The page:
Regulations Released to Shut Down Abuse in 412(i)s

February 13, 2004 (—The Treasury Department and Internal Revenue Service today issued guidelines, as promised, to shut down abusive transactions involving specially designed life insurance policies in retirement plans, according to a release.

>These plans have recurring abuses, which the IRS has designated “listed transactions” for tax-shelter reporting purposes.

“Again and again, we’ve uncovered abusive tax avoidance transactions that game the system to the detriment of those who play by the rules,” said IRS Commissioner Mark Everson, in the press release.

>The IRS describes a “section 412(i) plan” as a tax-qualified retirement plan that is funded entirely by a life insurance contract or an annuity. The employer claims tax deductions for contributions that are used by the plan to pay premiums on an insurance contract covering an employee. The plan may hold the contract until the employee dies, or it may distribute or sell the contract to the employee at a specific point, such as when the employee retires.

>The guidance released today covers three specific abuses occurring within the plans, and details the proposed regulations:

  • The first set of proposed regulations specify that any life insurance contract transferred from an employer or a tax-qualified plan to an employee must be taxed at its full fair market value.   These regulations will be effective for transfers made on or after Friday, and the IRS says they will prevent taxpayers from using artificial devices to understate the value of the contract.   The proposed regulations also provide a temporary safe harbor for determining fair market value.   This regulation is designed to avoid the arrangements called the “springing value policies,” in which firms establish a section 412(i) plan and then, after deducting the contributions made to the plan, use them to purchase a specially designed life insurance contract. The insurance contract is designed so that the cash surrender value is significantly below the premiums paid, according to the IRS.   When this contract is then sold to the employee, the employee pays the depressed value, which suddenly “springs up” after the policy is transferred to the employee.   The “springing cash value” life insurance policy then allows employers to have tax deductions much greater than the income recognized by the employee.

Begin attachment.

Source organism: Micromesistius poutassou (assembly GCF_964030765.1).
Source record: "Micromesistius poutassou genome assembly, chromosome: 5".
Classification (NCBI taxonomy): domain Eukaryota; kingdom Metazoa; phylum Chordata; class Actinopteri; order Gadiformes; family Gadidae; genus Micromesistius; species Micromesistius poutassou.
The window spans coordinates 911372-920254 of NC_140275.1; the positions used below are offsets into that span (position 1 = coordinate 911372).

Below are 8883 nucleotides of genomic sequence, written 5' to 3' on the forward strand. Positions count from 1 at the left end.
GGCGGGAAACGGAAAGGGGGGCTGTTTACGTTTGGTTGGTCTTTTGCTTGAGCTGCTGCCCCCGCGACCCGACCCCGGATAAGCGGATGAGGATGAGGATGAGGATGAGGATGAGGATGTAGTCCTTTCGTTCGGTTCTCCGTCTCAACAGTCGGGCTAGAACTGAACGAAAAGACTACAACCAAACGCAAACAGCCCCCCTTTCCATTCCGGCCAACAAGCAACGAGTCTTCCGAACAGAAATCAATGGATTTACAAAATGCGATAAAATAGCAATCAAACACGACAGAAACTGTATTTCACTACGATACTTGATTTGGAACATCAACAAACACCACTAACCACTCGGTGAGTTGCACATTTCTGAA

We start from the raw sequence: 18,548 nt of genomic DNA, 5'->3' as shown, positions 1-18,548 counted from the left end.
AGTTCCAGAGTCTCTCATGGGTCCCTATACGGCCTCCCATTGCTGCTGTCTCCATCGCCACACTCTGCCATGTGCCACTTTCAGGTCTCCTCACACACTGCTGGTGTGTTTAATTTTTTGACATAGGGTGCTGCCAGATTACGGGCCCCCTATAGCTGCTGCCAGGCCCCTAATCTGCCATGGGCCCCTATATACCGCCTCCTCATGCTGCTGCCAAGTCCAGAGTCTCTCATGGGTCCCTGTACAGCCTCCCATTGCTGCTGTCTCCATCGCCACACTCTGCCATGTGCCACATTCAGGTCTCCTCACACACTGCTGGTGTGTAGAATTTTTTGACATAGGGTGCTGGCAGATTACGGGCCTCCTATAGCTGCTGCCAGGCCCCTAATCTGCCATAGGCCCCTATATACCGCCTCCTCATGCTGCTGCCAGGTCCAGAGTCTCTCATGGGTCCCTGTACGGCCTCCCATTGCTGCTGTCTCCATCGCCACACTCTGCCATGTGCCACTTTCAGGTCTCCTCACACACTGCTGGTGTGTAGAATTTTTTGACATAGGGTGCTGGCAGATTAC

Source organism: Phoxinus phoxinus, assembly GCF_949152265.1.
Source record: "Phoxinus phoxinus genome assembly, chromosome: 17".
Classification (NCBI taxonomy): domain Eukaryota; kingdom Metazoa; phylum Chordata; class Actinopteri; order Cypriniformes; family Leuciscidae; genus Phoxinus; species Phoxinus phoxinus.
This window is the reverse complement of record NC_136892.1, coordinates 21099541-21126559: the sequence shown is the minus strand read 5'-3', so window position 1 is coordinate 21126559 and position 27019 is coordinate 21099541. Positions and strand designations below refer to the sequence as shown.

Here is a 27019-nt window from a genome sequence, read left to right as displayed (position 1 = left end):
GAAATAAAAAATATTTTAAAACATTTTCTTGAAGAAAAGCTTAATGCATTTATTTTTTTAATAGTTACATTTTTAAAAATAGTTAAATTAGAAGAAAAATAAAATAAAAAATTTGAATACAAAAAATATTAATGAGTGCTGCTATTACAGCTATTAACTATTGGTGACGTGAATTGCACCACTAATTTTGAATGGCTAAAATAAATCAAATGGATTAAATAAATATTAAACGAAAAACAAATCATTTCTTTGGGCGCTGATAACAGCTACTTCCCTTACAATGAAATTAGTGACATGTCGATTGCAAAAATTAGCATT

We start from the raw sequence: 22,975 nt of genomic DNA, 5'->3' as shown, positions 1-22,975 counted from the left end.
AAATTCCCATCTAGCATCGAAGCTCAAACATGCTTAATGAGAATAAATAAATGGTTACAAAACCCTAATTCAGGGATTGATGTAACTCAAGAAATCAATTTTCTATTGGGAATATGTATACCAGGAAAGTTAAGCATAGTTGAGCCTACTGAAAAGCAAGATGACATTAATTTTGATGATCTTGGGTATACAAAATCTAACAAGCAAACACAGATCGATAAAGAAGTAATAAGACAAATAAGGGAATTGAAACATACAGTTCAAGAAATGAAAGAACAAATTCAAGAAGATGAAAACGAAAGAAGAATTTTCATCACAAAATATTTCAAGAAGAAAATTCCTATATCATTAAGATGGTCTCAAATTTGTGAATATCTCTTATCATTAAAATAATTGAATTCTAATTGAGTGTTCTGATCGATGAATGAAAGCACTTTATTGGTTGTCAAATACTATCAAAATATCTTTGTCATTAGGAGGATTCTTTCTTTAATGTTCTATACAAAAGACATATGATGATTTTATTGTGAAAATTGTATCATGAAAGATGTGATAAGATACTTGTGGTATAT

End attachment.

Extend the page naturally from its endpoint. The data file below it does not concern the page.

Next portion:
• The second revenue ruling says that an employer is not allowed to buy excessive life insurance in order to claim large tax deductions, an arrangement that will be a listed transaction for tax-shelter reporting purposes.   The IRS describes large life insurance contracts as those where the death benefits exceed the death benefits provided to the employee’s beneficiaries under the terms of the plan, with the balance of the proceeds reverting to the plan as a return on investment
  • The final ruling states that a section 412(i) plan cannot use differences in life insurance contracts to discriminate in favor of highly paid employees, since many of the special policies have been made available only to the highly compensated employees.

The IRS news release is at,,id=120409,00.html .